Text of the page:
Undoubtedly the instructor(s) will start out teaching you the full swing. Their objective is to have you standing in a balanced position and swinging the club in a consistent manner. When you can stand balanced on two feet and make a big swing of the club in a manner that merely brushes the ground in front of you, the thinking is that you will hit the ball consistently as well.

Until I actually started to play golf, it seemed like hitting the ball as straight and as far as you can with every club was going to be the key to playing golf.  But is that the key to anything but getting a buzz out of a long smack? What if, at the end of all your mighty swings, you can’t neatly deposit it into one little hole?

If I had paid for individual lessons and knew enough to structure my own learning, I would have started it all out with a putting lesson. You can then practice putting at free putting greens at municipal courses, or even those inside most golf stores where you can try out every putter they have. No one will ever bother you at any of these places…stay all day. Learn to “lag” the ball from 30 feet away and end up so close to the hole you can tap it in. You can even practice putting on your carpet at home, if you can clear away about 10 feet of clutter. As my golfer son-in-law says “Drive for Show, but Putt for Dough.”

The Short Game is the most difficult to master but probably easier for the 70 year old than long driving and long fairway and approach shots. There are lots of instructors who secretly agree, but the promo pictures are always of pro golfers in full swing, and most lessons seek first to satisfy that golfing urge, it seems. However, the most fantastically talented of pro swingers often — incredibly often — wilt when they have to get the little ball into the little hole a few feet away.

So take it from me, starting with the whole Short Game would make the most sense. First you concentrate on putting the ball into the hole from various distances and with various ‘breaks” in the surface of the putting green. That could take weeks (or months). Then you work backward to chipping and then pitching with quarter swings, again looking to put it straight into the hole. Then you learn half swings until you can land it close to the hole most of the time from 50 feet away.

Most experienced golfers will tell you this Short Game is the study of a lifetime.  if you learn things in this reverse “Benjamin Button” order, then by the time you get to a full swing, you are already a golfer.


Copyright 2019 — David Hon

Golf Elbow and Your Bag O’ Tricks

If you arrive at 75 and still want to strive at being alive through sport – then you probably have a bag of physical tricks to get your body through the next mile, or the next match, or the next day. A friend of mine just introduced me to lavender oil on the bottom of the feet to promote sound sleep. He handed me some. I tried it. I slept nicely. I’m not selling it, but I like you because you read this blog, and so I pass the trick on to you. But, of course, not all tricks work for all people.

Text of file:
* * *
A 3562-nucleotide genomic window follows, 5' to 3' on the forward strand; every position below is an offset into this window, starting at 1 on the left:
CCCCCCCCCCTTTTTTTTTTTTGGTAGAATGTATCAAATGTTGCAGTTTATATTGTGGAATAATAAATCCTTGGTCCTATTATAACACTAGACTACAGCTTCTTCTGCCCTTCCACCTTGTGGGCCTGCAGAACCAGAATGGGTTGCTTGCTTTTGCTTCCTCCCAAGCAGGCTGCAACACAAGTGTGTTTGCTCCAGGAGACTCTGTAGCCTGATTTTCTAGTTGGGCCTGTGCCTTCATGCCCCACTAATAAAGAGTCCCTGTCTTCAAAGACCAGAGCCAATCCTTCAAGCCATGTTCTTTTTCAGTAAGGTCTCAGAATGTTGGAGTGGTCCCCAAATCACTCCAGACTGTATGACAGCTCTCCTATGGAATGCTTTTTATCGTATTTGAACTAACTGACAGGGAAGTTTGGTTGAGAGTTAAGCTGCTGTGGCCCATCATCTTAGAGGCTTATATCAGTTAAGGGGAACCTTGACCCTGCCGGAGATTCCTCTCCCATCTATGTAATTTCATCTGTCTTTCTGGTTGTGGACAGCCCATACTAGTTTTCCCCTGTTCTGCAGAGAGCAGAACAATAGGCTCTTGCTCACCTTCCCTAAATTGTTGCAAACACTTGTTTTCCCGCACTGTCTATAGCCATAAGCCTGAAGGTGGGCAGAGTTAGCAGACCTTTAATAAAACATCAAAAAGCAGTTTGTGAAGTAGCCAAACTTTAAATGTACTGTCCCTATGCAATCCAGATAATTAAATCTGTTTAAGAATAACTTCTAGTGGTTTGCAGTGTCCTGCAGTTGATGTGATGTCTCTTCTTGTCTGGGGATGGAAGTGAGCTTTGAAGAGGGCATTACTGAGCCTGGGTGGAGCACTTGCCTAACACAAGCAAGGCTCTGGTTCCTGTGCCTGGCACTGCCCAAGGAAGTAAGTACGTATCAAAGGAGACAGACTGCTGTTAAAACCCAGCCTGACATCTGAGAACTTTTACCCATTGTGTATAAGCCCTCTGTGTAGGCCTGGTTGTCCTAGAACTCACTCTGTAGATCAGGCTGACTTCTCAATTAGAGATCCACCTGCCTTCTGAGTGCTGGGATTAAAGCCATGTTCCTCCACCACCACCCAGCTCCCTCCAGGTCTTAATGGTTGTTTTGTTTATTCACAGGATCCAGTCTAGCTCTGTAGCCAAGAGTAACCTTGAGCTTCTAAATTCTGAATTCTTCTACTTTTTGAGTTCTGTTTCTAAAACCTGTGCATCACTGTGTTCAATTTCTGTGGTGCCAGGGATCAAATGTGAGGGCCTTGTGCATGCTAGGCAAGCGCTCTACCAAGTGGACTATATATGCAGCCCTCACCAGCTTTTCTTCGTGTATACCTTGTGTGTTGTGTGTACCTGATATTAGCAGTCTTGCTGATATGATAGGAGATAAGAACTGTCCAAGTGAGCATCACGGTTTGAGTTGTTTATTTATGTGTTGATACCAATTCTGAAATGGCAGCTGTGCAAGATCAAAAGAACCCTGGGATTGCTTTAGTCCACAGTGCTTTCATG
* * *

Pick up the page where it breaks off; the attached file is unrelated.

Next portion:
When someone hands you a new trick, it is usually not medically dangerous. Common sense can make you wary enough. Snake venom may cure something or other, but I am not about to try it. Surprisingly enough, most doctors don’t know all the tricks, and are usually curious to learn from you. And of course, you can mention something you are thinking of doing and a doctor will dissuade you if he or she has knowledge.

When it comes to muscles and bones, you can usually try a bit of the latest trick and see if you feel better. Ibuprofin, for example, is often prescribed for inflammation pain but eats at my stomach. Once again, common sense. But healing, healing is another matter. Take an example from tennis. Just for your information, the number of tennis players over 30 who experience tennis elbow is massive. The number over age 60 is epidemic. At age 75, most tennis players are ready for the glue factory – not in small part because of their tennis elbow. Once when I was sailing, I let a taut line jerk my arm at an awkward angle, and immediately I had tennis elbow that ran up to the shoulder.

I wanted to play tennis, and yet could barely lift my arm to play. I wandered the internet and found this guy who has tenniselbowclassroom.com The non-pretentious narrator shows you the basic anatomy, and then just sits on camera and shows you on his arm how to rid yourself of most tennis elbow problems. No pain, just extremely effective manipulation on yourself. It worked, and I was playing at 90% within a week. Maybe it was just luck, but what can I say?

No tennis elbow problem has laid me low me since I subscribed to that site. There I collected a marvelous bag of tricks for tennis, but the reason I mention it here was that the underside of your forearm is the area which is prone to Golf Elbow.

Almost on schedule, in my first few months’ trying to swing a golf club I developed Golf Elbow in my left arm. I remembered I had the subscription to tenniselbowclassroom  and immediately tried the Golf Elbow videos. There is one bump of ligament and bone that is the central point of most Golf Elbow. After about a week’s work with the therapy video, I have not experienced any Golf Elbow since.

At the moment, my bag of tricks badly needs a new trick for back pain caused by the gyrations they say are needed to hit the ball further or straighter or higher or whatever is your ego’s main need. To continue golf – and thus this blog — it is beginning to look like this 76-year-old may need to learn a new stroke entirely, one that avoids pressure on the lower back. That’s OK, because I just started golf and I am malleable as butter if I can slip past a crippling slipped disc . Of course I will keep you posted, but read the medical disclaimer at the bottom of this blog page. (Again: Not all tricks work for all people.)


Copyright 2019 — David Hon